Managing multiple threats: the impact of incomplete data
Effective critical event management
Having access to the right data – blended in the right way – is vital for effective critical event management. Discover why it’s important for insight-driven decision making.
According to IDC, the world will produce around 40 trillion gigabytes of data this year alone. To put it differently, that’s 40 trillion gigabytes of potential insight –
but how much of it is put to good use?
While enterprise data analytics is now commonplace, countless organisations around the world are still failing to put their data to work. And the consequences for critical event management could be significant. As part of our blog series on managing multiple threats, we’ll look at the impact of an incomplete data picture across your organisation and suggest ways to plug the gaps to gain invaluable insights. The reality of incomplete data Picture this: you’re the head of a global manufacturer with sites across Europe, North America, and Asia. You’re feeling the effects of COVID-19 on your productivity and supplier reliability. And to make matters worse, your IT systems have just been targeted by cybercriminals – bringing your operations to a halt and your brand into disrepute. It’s a bleak scenario, but it demonstrates how critical events don’t take turns. And why an incomplete data picture can restrict your ability to understand the risks that multiple critical events can pose to your operations, and react effectively in a crisis. If you’d had a complete picture of your suppliers and real-time security monitoring, your response – and outcomes – may have been different.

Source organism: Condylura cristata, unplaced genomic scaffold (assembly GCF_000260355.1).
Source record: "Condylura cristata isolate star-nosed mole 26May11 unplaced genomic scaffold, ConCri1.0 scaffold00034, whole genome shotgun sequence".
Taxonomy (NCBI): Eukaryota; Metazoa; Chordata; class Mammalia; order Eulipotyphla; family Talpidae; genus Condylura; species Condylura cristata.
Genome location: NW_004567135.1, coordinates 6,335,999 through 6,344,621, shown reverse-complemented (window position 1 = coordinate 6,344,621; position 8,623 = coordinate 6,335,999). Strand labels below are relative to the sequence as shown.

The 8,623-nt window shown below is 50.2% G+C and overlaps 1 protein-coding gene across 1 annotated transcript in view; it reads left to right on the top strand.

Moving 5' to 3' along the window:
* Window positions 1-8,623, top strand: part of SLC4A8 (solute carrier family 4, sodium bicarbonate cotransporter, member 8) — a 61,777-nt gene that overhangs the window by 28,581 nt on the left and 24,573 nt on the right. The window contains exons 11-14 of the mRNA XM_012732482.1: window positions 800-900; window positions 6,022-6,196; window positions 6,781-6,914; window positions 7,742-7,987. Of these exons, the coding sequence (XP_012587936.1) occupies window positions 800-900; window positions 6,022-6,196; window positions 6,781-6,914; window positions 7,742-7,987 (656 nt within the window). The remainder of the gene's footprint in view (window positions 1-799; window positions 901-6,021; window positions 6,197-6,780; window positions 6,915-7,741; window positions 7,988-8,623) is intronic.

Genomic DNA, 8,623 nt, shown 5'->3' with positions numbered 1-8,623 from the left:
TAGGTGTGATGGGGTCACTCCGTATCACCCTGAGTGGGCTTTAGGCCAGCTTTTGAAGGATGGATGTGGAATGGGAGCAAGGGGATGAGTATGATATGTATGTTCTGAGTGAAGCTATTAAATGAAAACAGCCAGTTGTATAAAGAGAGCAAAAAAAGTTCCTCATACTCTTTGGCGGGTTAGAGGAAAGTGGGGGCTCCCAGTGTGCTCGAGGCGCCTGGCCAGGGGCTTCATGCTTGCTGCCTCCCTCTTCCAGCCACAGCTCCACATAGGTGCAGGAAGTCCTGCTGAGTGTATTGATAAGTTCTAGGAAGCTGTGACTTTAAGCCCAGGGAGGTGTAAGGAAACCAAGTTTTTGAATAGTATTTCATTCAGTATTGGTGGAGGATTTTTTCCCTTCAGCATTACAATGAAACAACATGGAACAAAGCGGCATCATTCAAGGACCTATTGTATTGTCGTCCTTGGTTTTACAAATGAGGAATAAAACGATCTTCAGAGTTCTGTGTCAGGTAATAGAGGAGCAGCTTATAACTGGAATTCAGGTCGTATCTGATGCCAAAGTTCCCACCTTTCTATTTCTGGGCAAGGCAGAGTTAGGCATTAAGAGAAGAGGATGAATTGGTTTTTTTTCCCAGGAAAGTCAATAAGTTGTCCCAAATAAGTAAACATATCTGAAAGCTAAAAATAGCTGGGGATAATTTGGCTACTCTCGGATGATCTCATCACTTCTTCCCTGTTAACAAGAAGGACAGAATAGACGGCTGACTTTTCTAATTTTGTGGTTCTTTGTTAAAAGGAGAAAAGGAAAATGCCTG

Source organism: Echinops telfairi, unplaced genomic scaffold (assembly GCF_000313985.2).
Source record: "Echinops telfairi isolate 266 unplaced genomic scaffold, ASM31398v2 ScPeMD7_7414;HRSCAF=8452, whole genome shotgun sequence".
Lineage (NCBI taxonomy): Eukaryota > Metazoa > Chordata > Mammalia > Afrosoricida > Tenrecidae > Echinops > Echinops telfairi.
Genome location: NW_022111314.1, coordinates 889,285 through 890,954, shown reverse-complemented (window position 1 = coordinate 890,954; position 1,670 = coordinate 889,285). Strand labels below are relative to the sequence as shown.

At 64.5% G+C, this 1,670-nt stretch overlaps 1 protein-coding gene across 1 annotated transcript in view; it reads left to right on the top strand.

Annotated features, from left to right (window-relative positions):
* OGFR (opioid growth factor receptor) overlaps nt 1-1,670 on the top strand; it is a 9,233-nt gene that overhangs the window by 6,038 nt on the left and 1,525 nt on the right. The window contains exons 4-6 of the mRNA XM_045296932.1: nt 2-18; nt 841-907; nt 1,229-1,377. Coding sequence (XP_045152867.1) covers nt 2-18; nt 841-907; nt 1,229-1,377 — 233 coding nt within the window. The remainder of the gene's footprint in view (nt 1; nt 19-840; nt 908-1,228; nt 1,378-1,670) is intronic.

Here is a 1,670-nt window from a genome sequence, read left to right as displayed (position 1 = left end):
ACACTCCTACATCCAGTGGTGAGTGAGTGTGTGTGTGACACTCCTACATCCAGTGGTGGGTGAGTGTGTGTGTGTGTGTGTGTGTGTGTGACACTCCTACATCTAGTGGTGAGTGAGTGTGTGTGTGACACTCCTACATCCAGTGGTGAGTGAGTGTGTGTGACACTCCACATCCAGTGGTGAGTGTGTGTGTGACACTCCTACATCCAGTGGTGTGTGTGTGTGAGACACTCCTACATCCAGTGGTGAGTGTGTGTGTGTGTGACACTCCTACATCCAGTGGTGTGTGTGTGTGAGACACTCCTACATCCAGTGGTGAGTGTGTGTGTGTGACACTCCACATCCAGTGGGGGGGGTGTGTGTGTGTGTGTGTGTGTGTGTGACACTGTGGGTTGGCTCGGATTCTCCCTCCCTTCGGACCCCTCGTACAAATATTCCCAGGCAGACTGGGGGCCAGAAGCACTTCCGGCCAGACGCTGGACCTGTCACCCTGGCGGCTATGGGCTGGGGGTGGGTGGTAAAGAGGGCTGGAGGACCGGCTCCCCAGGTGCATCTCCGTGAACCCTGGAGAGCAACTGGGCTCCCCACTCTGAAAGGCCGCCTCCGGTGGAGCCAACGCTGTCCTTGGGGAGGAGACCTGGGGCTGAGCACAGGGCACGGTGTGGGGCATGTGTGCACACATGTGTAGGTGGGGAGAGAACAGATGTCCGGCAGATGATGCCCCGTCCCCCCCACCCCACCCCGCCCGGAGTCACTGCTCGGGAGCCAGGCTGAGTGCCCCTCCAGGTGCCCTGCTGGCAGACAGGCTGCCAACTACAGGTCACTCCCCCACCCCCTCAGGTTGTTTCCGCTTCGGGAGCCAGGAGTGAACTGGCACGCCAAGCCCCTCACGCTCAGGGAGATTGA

Access to the right blended data is critical
Effective multiple critical event management relies on having access to a wide range of data, blended in the right way.
There are two main types of data to understand:
1. Data to proactively respond to crises – including Government guidance and alerts, travel advice, reports from reputable media outlets, and advice from
non-governmental organisations like the World Health Organisation (WHO).
2. Data to recover from a crisis – such as employee locations, what messages you want to send, and the status of your sites and suppliers.
However, collecting these different types of data and using them effectively requires you to process large amounts of information in real time – and pick out
what’s important. Without a complete, single view of your assets, employees, and physical locations around the world, understanding all the risks that pose a threat to your organisation -and making effective, informed decisions – is almost impossible.
What does a complete data picture look like?
The more data you have at your disposal, the better informed you’ll be about the risks and threats facing your organisation. But while any large data sets analysed in the right way can provide invaluable insights, there are some must-haves. These include:
• Property, digital, and supply chain asset data – from corporate management and HR systems, and IoT devices
• Employee location information – including real-time travel schedules, corporate system logs, and ID badge scanning